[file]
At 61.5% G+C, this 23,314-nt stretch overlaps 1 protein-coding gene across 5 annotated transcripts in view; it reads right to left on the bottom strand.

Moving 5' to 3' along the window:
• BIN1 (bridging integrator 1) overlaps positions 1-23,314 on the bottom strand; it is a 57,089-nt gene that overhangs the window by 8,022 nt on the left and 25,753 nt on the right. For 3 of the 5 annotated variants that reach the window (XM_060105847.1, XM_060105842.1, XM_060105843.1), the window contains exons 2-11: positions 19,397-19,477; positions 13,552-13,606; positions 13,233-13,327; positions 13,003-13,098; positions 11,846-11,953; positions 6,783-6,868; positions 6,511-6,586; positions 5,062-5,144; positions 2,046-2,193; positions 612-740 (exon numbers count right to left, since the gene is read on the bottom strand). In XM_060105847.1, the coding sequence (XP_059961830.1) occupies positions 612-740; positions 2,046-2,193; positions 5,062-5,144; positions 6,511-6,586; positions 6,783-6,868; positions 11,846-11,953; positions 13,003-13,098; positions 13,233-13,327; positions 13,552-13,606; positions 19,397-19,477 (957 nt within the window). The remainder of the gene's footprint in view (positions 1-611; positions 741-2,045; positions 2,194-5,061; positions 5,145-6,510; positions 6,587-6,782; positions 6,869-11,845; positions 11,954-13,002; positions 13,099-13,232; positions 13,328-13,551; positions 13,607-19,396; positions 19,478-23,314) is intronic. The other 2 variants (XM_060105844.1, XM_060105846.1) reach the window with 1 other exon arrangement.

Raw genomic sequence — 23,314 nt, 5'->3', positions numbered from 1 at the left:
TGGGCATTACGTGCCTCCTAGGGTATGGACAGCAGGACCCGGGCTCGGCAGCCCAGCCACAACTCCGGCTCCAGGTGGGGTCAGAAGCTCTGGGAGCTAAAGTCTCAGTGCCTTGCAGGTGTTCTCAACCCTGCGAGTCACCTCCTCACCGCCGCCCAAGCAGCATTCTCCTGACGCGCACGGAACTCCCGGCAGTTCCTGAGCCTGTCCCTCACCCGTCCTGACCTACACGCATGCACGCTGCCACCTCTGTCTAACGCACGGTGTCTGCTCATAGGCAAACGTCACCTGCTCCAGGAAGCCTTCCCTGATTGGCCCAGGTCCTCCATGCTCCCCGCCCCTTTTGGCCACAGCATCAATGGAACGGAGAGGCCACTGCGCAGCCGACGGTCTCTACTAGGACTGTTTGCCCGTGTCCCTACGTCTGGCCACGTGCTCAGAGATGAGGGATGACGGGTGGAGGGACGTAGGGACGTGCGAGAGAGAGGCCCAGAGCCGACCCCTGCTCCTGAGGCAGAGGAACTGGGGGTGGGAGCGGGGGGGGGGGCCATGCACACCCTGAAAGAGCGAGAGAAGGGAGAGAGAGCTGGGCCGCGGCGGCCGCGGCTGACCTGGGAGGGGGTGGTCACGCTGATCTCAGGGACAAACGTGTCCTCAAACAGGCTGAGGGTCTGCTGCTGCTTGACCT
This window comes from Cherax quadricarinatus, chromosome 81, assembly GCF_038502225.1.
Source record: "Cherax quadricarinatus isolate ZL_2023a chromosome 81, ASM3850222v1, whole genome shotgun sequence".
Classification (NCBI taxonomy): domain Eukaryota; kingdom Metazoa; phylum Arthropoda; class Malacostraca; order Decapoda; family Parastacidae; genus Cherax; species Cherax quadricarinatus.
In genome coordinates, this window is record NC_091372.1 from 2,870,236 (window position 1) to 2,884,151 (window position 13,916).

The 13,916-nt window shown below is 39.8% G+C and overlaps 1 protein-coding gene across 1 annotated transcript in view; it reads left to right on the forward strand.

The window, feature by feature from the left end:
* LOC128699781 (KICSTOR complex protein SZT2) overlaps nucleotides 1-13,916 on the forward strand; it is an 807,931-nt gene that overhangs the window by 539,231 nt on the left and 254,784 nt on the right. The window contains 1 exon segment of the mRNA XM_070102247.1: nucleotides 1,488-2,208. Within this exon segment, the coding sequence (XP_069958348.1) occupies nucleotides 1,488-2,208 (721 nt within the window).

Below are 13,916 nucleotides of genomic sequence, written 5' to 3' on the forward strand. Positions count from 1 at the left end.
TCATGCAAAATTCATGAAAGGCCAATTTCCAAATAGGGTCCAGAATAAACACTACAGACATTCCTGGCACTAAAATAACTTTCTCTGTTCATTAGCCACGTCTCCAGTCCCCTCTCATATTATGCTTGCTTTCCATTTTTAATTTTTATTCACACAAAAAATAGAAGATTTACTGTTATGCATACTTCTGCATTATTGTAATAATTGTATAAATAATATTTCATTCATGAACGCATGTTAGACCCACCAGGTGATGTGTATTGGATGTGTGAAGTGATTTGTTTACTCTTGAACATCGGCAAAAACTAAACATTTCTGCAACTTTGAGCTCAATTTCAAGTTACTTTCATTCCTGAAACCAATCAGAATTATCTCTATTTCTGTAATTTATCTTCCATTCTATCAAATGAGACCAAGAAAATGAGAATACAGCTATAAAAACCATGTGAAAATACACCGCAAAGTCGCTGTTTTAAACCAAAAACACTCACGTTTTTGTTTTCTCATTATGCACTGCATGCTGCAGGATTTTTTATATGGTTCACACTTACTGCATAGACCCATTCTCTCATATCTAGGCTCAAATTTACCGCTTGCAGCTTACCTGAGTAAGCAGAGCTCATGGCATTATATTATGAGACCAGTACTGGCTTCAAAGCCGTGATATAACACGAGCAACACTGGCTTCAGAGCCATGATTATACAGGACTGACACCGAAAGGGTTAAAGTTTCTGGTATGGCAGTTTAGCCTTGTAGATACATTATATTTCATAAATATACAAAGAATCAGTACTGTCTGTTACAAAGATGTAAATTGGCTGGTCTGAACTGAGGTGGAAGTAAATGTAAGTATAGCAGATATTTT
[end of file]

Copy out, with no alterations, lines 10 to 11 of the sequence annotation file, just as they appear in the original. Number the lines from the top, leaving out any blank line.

The 13,916-nt window shown below is 39.8% G+C and overlaps 1 protein-coding gene across 1 annotated transcript in view; it reads left to right on the forward strand.

The window, feature by feature from the left end: